Carlos Caso-Rosendi

You may have read something posted in the comments section of this blog not long ago:

“I think we may be at a point in time when creating the capacity to evangelize and the systems by which to spread the word is most crucial. I am aware that, almost always these days, I am either preaching to the choir or unable to say something that penetrates the resistance to awareness of those who are comforted by their ignorance.”

I am often frustrated also when people miss the message of the Gospel. The long evil campaign to separate man from God is almost complete. Attempts to present the Gospel of Christ to people are almost sure to find some shallow argument followed by a quick flat out rejection. Although some pay attention and conversions are not rare, certainly they are not as numerous as one would wish. That is in itself a sign of the times.

When I say “a sign of the times” there is always someone who says  – eyes rolling  – “here he goes again with his end times theme” and sure, here I go again. There are some that have concluded that since “no one knows the day and hour” there is no need to “keep on the watch” like the virtuous virgins of Jesus’ parable. And since we do not have to keep on the watch, there is no need to learn the faith in depth. As long as we know when to kneel during Mass, and have some general idea of what is permitted and not permitted we are just fine. Well … Jesus stongly disagrees.  One can easily understand that from Matthew 24:48 where he says: “But if that evil servant shall say in his heart: My lord is long a coming …” Sure for today standards the word “evil” sounds a little harsh but wouldn’t you agree that much of increase in evil from the 20th century onward coincides with the Western Civilization gradual abandonment of Christianity?

Over the centuries after the Apostolic Age the preaching of the Gospel reached a zenith and then began to fade. I see the last five centuries as a long night filled with nightmares and devilish shadows. I also believe that night is coming to an end.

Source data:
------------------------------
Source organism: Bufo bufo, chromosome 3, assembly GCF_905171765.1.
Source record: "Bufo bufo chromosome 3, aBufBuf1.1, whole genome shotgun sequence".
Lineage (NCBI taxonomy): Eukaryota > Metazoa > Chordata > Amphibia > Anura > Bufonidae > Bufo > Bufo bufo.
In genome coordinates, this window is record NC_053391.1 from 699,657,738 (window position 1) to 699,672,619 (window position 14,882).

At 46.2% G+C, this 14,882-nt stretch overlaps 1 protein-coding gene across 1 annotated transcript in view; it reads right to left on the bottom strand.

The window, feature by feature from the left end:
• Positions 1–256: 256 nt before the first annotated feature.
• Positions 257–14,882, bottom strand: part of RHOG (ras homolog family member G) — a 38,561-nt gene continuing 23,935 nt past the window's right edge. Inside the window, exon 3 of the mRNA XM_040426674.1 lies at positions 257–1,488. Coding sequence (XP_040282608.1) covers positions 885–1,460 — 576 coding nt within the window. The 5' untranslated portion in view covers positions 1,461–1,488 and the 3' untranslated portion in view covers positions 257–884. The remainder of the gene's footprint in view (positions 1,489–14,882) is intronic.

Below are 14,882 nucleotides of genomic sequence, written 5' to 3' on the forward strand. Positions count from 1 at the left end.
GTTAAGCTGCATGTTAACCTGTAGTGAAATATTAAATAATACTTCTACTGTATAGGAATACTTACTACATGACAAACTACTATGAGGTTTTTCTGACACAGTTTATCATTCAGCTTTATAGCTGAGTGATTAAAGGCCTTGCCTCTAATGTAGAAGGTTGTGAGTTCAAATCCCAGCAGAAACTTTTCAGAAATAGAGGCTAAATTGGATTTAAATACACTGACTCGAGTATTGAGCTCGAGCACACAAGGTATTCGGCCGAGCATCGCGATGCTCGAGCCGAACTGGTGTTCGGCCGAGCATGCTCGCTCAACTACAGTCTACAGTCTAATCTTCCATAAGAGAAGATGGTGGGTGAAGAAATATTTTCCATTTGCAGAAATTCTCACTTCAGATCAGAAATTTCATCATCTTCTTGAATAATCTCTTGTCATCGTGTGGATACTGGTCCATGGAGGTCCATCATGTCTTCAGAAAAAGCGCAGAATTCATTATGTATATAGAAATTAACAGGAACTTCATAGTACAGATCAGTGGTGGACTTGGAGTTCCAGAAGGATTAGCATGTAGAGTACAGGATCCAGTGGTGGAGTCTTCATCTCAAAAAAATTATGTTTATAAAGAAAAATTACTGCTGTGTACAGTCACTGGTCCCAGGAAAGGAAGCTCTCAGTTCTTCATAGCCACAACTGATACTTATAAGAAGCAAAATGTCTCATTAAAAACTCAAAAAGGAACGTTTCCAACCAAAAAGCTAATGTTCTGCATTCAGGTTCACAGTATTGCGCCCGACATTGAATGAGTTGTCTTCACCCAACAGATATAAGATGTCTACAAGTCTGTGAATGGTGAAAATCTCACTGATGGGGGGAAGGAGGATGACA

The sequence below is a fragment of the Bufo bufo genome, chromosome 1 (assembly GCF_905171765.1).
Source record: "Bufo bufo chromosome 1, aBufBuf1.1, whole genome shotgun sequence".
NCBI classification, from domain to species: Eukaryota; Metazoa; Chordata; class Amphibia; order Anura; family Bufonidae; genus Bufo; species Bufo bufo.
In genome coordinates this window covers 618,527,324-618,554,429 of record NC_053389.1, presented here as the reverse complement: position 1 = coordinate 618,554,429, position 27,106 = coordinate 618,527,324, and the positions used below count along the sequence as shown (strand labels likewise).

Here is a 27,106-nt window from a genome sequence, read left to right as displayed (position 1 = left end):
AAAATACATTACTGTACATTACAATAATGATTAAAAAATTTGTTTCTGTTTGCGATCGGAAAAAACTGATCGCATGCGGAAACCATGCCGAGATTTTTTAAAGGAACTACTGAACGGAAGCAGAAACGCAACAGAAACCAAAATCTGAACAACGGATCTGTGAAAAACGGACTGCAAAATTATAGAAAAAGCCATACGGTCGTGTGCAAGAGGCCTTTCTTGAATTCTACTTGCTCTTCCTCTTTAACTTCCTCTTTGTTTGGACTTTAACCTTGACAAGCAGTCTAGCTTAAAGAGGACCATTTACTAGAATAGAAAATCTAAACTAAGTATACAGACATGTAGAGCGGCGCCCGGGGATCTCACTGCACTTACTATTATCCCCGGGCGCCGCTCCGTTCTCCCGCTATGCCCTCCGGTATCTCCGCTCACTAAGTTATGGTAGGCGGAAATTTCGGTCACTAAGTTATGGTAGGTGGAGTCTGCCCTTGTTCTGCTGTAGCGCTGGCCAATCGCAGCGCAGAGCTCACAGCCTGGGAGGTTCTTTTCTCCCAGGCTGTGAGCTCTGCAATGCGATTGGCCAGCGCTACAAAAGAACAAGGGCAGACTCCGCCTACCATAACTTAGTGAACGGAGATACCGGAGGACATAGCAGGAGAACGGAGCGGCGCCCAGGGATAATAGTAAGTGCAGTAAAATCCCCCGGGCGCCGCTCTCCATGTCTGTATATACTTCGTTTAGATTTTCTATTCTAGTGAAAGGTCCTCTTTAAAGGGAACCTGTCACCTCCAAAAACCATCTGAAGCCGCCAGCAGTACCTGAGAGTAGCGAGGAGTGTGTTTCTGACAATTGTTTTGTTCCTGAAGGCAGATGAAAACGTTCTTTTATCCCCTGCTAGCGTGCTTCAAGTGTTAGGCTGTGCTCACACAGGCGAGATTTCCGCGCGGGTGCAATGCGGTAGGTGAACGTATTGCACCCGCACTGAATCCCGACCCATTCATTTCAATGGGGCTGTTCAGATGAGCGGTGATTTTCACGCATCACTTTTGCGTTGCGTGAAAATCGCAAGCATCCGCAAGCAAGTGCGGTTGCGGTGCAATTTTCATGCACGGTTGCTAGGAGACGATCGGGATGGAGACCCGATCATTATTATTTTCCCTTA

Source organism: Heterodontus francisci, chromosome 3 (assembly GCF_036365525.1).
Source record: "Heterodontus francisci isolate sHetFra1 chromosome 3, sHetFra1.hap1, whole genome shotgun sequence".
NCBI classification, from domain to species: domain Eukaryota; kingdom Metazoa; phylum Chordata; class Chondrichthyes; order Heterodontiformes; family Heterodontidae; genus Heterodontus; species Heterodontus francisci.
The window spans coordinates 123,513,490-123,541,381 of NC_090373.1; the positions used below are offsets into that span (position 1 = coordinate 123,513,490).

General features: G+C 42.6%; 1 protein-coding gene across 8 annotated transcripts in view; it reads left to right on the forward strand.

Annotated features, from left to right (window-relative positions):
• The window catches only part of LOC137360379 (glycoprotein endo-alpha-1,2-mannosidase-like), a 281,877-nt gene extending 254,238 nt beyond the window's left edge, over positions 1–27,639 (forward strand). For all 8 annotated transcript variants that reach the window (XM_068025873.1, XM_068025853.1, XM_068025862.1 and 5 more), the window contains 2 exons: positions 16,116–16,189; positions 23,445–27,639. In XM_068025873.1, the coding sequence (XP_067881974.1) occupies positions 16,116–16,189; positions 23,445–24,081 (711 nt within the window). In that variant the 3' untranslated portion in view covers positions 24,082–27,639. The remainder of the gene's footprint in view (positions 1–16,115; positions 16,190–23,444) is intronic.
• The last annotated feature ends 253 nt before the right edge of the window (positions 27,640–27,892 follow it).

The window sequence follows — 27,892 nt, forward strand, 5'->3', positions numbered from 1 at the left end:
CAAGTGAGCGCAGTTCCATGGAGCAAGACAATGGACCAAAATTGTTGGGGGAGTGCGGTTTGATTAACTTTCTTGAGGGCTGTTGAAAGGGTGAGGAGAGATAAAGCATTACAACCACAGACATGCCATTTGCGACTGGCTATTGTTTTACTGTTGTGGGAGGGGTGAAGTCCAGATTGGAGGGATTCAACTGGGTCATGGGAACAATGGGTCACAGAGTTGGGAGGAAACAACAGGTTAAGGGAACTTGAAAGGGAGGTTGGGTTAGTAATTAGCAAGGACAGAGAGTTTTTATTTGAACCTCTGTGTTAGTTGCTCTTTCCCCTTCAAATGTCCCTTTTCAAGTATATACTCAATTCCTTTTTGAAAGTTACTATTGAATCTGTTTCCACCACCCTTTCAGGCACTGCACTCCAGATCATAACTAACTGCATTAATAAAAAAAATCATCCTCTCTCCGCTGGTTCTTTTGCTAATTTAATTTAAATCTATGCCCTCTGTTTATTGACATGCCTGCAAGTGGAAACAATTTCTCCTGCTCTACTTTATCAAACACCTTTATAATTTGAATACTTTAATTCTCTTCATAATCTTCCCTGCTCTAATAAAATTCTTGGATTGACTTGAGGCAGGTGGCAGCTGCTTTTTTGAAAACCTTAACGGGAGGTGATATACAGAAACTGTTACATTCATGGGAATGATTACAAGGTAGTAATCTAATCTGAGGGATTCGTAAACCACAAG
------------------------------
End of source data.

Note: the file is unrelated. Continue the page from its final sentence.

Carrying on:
John 21:1-3 – Afterward Jesus appeared again to his disciples, by the Sea of Galilee. It happened this way: 2 Simon Peter, Thomas (also known as Didymus), Nathaniel from Cana in Galilee, the sons of Zebedee, and two other disciples were together. “I’m going out to fish,” Simon Peter told them, and they said, “We’ll go with you.” So they went out and got into the boat, but that night they caught nothing.

The scene of this passage in the Gospel of John is reminiscent of the first time Jesus found Peter  fishing.

Luke 5:1-11 – One day as Jesus was standing by the Lake of Gennesaret, the people were crowding around him and listening to the word of God.  He saw at the water’s edge two boats, left there by the fishermen, who were washing their nets.  He got into one of the boats, the one belonging to Simon, and asked him to put out a little from shore. Then he sat down and taught the people from the boat.  When he had finished speaking, he said to Simon, “Put out into deep water, and let down the nets for a catch.” Simon answered, “Master, we’ve worked hard all night and haven’t caught anything. But because you say so, I will let down the nets.” When they had done so, they caught such a large number of fish that their nets began to break. So they signaled their partners in the other boat to come and help them, and they came and filled both boats so full that they began to sink. When Simon Peter saw this, he fell at Jesus’ knees and said, “Go away from me, Lord; I am a sinful man!” For he and all his companions were astonished at the catch of fish they had taken,  and so were James and John, the sons of Zebedee, Simon’s partners. Then Jesus said to Simon, “From now on you will catch people instead of fish.”  So they pulled their boats up on shore, left everything and followed him.

The fishing business after Calvary

Sometimes when we are perplexed we go back to the familiar things, that’s only human. Peter was perplexed by the events at Calvary and the brief apparitions of Our Lord every Sunday after the Resurrection. He could not grab the sense of it all. Peter was missing the constant walking with the Lord, he could see the changes but he could not understand where he was going.

A friend of mine used to say: “When the going gets though, the tough go fishing!” and so when his business was slow he used to take a short vacation to clear his mind and start again afresh. Perhaps Peter was thinking along those lines when he told the others, “I’m going fishing!” but God had other plans for the perplexed disciples.